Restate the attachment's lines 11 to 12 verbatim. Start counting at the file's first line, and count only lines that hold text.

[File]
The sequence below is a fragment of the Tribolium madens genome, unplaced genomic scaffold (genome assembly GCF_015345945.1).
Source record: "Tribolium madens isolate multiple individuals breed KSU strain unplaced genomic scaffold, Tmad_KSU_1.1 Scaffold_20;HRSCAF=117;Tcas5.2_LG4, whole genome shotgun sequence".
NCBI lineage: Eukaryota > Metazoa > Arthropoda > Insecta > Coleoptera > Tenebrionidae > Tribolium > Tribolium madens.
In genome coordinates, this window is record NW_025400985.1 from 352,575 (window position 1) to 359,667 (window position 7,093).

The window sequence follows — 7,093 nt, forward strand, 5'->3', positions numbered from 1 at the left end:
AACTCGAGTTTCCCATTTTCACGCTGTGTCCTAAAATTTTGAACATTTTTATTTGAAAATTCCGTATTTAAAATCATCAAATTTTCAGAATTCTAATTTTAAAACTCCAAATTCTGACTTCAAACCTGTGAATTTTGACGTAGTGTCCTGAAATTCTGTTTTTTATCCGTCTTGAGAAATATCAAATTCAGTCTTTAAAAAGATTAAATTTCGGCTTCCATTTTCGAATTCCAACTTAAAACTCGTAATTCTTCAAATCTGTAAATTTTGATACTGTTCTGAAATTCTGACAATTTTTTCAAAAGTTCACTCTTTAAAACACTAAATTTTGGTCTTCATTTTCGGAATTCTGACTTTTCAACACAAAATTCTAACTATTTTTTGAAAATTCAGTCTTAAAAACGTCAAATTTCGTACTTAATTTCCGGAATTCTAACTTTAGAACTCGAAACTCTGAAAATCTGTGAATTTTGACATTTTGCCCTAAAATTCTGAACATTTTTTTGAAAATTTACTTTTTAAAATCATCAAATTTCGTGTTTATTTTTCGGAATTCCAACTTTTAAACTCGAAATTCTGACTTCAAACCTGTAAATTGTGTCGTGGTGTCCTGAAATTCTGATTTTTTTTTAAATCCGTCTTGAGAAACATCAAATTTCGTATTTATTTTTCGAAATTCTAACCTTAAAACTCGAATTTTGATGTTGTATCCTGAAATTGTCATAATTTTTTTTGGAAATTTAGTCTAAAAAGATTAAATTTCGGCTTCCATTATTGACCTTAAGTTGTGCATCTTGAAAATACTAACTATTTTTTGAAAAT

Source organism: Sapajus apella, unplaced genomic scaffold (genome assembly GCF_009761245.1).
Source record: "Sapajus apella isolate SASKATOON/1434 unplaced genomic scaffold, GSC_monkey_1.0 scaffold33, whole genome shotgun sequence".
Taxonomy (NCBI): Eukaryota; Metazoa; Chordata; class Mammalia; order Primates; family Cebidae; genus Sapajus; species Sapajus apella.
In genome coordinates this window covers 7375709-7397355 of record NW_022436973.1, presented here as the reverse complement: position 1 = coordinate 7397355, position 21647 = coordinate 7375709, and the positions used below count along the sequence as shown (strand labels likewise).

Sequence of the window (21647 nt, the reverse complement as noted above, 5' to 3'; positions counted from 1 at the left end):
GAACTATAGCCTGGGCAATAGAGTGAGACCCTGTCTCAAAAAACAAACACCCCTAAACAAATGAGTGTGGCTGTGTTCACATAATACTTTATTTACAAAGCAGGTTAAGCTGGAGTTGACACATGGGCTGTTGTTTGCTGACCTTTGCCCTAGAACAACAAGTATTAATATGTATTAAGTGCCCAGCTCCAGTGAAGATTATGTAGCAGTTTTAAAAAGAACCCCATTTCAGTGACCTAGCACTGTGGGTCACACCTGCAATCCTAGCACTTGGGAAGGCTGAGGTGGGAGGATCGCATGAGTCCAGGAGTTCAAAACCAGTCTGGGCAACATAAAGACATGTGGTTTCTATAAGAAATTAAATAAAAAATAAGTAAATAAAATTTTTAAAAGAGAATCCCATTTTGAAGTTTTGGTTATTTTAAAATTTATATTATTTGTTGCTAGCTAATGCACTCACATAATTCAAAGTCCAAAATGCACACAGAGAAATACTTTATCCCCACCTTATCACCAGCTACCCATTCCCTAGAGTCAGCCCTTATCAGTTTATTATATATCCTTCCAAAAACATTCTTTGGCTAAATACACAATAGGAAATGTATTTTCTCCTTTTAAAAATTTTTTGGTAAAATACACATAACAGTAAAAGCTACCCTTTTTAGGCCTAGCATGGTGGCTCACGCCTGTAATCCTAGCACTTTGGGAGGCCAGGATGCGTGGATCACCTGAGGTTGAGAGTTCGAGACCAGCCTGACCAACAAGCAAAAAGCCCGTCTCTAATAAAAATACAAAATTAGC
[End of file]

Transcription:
Sequence of the window (21647 nt, the reverse complement as noted above, 5' to 3'; positions counted from 1 at the left end):
GAACTATAGCCTGGGCAATAGAGTGAGACCCTGTCTCAAAAAACAAACACCCCTAAACAAATGAGTGTGGCTGTGTTCACATAATACTTTATTTACAAAGCAGGTTAAGCTGGAGTTGACACATGGGCTGTTGTTTGCTGACCTTTGCCCTAGAACAACAAGTATTAATATGTATTAAGTGCCCAGCTCCAGTGAAGATTATGTAGCAGTTTTAAAAAGAACCCCATTTCAGTGACCTAGCACTGTGGGTCACACCTGCAATCCTAGCACTTGGGAAGGCTGAGGTGGGAGGATCGCATGAGTCCAGGAGTTCAAAACCAGTCTGGGCAACATAAAGACATGTGGTTTCTATAAGAAATTAAATAAAAAATAAGTAAATAAAATTTTTAAAAGAGAATCCCATTTTGAAGTTTTGGTTATTTTAAAATTTATATTATTTGTTGCTAGCTAATGCACTCACATAATTCAAAGTCCAAAATGCACACAGAGAAATACTTTATCCCCACCTTATCACCAGCTACCCATTCCCTAGAGTCAGCCCTTATCAGTTTATTATATATCCTTCCAAAAACATTCTTTGGCTAAATACACAATAGGAAATGTATTTTCTCCTTTTAAAAATTTTTTGGTAAAATACACATAACAGTAAAAGCTACCCTTTTTAGGCCTAGCATGGTGGCTCACGCCTGTAATCCTAGCACTTTGGGAGGCCAGGATGCGTGGATCACCTGAGGTTGAGAGTTCGAGACCAGCCTGACCAACAAGCAAAAAGCCCGTCTCTAATAAAAATACAAAATTAGC